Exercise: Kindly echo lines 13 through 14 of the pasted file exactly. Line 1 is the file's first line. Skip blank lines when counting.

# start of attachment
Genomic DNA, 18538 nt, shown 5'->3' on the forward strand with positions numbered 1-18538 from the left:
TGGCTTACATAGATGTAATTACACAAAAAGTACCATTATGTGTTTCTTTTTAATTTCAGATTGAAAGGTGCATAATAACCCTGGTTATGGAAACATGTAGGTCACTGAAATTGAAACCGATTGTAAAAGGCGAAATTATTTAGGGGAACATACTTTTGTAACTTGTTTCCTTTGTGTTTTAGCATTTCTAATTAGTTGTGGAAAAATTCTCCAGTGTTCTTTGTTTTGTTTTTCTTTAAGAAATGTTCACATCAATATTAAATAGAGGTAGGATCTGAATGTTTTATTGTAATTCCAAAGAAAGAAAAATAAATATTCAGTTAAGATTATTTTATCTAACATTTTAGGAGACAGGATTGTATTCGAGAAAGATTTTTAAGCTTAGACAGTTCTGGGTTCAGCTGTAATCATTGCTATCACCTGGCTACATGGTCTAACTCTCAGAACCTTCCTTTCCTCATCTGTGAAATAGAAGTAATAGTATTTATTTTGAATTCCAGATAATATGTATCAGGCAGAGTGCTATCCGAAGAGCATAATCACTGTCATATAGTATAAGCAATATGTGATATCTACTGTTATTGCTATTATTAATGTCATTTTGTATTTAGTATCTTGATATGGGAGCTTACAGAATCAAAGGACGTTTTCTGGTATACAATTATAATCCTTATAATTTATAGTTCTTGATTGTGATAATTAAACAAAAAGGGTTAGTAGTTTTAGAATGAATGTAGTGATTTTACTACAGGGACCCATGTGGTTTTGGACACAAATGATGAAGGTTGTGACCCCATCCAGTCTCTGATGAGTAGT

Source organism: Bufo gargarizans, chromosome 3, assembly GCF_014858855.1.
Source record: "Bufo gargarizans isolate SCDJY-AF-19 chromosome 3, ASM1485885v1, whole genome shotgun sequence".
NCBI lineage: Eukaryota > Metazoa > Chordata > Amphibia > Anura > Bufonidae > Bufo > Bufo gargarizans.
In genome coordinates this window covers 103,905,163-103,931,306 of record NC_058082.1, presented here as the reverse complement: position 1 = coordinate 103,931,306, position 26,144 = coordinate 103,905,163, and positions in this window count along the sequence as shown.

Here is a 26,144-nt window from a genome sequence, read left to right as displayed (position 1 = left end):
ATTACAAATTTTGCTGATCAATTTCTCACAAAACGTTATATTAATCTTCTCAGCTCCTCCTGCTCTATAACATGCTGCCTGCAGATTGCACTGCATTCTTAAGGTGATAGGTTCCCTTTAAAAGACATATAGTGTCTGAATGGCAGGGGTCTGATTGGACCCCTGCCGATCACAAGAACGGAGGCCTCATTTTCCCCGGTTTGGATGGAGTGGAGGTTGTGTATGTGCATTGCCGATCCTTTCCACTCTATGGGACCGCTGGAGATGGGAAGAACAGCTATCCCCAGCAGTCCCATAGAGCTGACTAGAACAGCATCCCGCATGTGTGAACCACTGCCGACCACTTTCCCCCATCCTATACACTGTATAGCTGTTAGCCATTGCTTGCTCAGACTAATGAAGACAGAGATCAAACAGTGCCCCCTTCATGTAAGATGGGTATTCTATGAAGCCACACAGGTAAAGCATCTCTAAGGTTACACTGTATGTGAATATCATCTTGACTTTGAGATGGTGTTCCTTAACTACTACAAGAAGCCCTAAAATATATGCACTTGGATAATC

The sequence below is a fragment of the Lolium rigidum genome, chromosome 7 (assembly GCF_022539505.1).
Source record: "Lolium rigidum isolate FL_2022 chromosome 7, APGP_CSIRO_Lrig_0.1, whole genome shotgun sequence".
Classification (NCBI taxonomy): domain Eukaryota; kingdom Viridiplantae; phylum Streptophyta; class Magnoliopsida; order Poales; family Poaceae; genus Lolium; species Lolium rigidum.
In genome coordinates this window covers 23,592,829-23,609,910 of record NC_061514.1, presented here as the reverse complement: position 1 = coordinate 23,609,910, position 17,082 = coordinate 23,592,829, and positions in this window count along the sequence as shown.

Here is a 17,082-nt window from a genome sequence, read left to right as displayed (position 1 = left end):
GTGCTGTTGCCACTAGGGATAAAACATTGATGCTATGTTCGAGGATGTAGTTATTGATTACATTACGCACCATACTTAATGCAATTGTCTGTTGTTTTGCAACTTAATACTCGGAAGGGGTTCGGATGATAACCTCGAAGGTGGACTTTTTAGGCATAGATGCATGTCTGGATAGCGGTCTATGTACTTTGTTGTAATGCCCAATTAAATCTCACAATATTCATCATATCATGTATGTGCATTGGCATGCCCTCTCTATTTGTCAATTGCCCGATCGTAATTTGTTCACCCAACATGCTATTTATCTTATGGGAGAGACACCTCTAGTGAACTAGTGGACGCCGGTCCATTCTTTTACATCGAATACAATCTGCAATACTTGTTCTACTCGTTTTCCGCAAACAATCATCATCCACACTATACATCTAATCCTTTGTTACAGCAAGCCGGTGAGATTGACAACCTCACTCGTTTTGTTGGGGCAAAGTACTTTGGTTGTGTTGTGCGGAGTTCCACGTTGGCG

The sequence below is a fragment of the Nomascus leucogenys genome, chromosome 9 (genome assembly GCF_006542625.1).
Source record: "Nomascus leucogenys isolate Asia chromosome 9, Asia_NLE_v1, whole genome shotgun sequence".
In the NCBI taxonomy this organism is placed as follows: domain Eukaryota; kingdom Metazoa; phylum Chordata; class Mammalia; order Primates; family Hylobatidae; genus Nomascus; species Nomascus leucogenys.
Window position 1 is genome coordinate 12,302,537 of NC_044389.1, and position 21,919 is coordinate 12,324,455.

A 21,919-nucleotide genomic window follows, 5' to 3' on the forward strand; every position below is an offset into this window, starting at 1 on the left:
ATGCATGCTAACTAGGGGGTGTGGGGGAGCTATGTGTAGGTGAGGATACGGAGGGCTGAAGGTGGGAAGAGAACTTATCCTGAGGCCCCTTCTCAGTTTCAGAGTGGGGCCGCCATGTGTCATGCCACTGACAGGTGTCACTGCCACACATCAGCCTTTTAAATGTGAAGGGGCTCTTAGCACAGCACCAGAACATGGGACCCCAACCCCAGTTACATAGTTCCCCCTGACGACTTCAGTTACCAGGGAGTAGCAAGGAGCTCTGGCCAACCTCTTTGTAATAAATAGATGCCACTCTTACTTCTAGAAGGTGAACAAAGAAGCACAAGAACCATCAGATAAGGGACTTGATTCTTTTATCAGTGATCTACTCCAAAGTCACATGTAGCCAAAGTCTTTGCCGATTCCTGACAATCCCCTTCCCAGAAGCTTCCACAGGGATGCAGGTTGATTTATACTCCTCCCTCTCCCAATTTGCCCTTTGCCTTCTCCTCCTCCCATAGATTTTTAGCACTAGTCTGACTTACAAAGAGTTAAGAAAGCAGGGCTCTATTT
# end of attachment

Here is a 17,082-nt window from a genome sequence, read left to right as displayed (position 1 = left end):
GTGCTGTTGCCACTAGGGATAAAACATTGATGCTATGTTCGAGGATGTAGTTATTGATTACATTACGCACCATACTTAATGCAATTGTCTGTTGTTTTGCAACTTAATACTCGGAAGGGGTTCGGATGATAACCTCGAAGGTGGACTTTTTAGGCATAGATGCATGTCTGGATAGCGGTCTATGTACTTTGTTGTAATGCCCAATTAAATCTCACAATATTCATCATATCATGTATGTGCATTGGCATGCCCTCTCTATTTGTCAATTGCCCGATCGTAATTTGTTCACCCAACATGCTATTTATCTTATGGGAGAGACACCTCTAGTGAACTAGTGGACGCCGGTCCATTCTTTTACATCGAATACAATCTGCAATACTTGTTCTACTCGTTTTCCGCAAACAATCATCATCCACACTATACATCTAATCCTTTGTTACAGCAAGCCGGTGAGATTGACAACCTCACTCGTTTTGTTGGGGCAAAGTACTTTGGTTGTGTTGTGCGGAGTTCCACGTTGGCG